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Friday, October 23, 2015

Ind. Gov't. - "Messy conflict over horse manure divides Amish, neighbors"

Following on this Oct. 13th ILB post, headed "Horse manure in the news," Maureen Hayden of CNHI reports today in the Washington Times Herald:

LAGRANGE, Ind. – Terry Martin, like it or not, knows horse manure.

As a state trooper, he routinely washed it off his patrol car after driving through Amish country, where horses and buggies are as ubiquitous as pickup trucks.

Later, as sheriff of LaGrange County, he cleaned it up outside the local lock-up, where he also installed a hitching post for Amish prisoners. Even in his off-hours, he shovels manure as a horse owner and competitor in mounted shooting contests.

Now, as a county commissioner, he's looking for a way to keep it from splattering on tourists and townsfolk.

A conflict over horse manure is playing out publicly in this scenic county, home to the second-largest Amish community in the United States, with more than 17,000 members.

Headlines about the fight over manure littered streets and highways are an embarrassment for some. Others fear they signal of growing tension between the Amish and “English," as the Amish call those outside their faith.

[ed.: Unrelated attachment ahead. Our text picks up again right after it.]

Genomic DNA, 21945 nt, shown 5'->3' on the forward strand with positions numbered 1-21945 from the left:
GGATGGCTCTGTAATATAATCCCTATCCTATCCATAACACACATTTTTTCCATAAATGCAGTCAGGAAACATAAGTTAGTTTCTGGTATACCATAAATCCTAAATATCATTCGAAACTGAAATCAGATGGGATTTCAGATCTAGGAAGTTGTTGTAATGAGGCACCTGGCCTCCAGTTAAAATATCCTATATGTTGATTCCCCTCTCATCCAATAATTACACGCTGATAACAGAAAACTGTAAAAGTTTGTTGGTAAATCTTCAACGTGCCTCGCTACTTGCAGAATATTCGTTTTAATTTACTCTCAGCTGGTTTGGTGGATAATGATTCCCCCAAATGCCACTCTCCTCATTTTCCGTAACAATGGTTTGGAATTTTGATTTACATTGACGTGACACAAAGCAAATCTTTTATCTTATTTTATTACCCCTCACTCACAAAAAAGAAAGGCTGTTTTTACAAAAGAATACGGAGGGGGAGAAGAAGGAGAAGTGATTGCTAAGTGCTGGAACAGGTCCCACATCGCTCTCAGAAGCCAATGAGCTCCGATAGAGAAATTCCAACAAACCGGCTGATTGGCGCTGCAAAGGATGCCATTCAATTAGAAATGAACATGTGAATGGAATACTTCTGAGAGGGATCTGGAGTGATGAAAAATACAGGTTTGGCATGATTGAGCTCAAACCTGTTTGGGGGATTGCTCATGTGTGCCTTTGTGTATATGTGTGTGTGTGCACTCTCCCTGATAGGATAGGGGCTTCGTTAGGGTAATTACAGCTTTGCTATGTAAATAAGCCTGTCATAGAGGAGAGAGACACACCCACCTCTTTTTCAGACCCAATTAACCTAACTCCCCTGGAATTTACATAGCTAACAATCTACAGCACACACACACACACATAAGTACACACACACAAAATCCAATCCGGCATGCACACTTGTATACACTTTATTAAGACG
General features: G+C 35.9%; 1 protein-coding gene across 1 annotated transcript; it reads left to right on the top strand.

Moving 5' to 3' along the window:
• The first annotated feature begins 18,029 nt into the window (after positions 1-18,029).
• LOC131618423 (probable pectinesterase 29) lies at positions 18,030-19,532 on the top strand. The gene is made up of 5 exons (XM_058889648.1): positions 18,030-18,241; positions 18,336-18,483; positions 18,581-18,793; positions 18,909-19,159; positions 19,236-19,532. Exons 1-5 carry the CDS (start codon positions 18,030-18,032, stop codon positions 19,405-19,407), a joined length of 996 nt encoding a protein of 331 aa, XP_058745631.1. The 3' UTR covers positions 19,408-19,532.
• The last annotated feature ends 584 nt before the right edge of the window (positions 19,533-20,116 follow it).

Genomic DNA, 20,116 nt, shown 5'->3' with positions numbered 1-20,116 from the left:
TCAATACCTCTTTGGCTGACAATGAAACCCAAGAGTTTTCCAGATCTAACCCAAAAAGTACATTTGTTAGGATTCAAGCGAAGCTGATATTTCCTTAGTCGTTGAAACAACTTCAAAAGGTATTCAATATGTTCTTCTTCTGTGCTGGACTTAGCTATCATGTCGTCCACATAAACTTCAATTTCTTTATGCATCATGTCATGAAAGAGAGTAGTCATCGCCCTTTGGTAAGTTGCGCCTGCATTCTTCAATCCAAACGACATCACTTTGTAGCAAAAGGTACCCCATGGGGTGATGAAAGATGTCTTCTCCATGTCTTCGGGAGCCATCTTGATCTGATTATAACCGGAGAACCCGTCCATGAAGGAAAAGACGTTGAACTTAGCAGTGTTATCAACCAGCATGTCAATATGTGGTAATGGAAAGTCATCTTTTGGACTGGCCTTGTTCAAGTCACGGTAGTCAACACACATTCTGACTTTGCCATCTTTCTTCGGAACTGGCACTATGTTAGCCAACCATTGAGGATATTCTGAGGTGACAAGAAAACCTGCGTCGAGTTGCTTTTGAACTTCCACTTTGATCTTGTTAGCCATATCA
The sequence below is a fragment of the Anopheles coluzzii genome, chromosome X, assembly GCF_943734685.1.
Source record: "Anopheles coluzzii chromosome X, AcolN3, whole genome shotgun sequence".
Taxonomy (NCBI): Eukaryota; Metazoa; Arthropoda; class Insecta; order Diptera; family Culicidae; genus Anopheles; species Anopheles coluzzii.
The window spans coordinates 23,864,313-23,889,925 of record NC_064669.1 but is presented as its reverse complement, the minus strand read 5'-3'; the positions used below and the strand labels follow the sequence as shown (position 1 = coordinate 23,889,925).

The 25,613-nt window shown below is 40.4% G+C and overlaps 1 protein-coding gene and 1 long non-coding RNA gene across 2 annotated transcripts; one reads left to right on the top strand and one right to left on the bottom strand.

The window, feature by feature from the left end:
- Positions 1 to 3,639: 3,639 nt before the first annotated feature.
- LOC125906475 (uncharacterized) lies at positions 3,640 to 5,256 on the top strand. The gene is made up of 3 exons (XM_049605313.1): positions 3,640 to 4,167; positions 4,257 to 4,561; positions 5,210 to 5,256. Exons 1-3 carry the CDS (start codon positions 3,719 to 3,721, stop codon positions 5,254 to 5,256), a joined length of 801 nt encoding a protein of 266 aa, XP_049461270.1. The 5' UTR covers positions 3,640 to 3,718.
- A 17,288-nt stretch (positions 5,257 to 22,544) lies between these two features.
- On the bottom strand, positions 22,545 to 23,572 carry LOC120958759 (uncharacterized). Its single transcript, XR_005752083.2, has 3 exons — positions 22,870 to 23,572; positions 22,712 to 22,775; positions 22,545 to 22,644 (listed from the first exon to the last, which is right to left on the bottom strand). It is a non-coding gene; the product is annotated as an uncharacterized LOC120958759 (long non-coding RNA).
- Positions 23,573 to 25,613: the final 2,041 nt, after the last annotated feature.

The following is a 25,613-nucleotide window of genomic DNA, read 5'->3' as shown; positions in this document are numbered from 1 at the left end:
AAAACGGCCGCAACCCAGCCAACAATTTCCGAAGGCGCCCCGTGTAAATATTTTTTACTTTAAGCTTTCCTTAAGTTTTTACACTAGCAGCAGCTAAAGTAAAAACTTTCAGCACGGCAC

Last week, seeking to quell growing discontent as the number of Amish – and their horses - swells in his county, Martin agreed to test a manure-catching diaper on a horse.

Pre-loaded with 40 pounds of droppings to simulate a real road scenario, the device was strapped onto the rear of a harnessed Amish buggy horse with Martin’s help.

“It’s not going to work,” he said, breaking the news Wednesday at a specially called commission meeting. The room was crowded with unhappy residents who want to mandate the devices for their Amish neighbors -- a proposal that stalled as commissioners look for a better option.

“This problem isn’t going away,” Martin added. “We’ve always had horse manure here. Now, we’ve got just a lot more of it.”

Martin said he’s concerned about the tenor of the debate, including in recent postings on social media. One accused him of cowing to "the Amish mafia.”

Steve Nolt, who studies the Amish at the nearby Mennonite-run Goshen College, said the controversy is out of character.

“It’s a little unusual to have this kind of skirmish in a place where the English and Amish have co-existed for so long,” he said.

That is just the start of this interesting story.

[More] Here is the whole, long CNHI story on one-page, via Indiana Economic Digest.

Posted by Marcia Oddi on October 23, 2015 02:28 PM
Posted to Indiana Government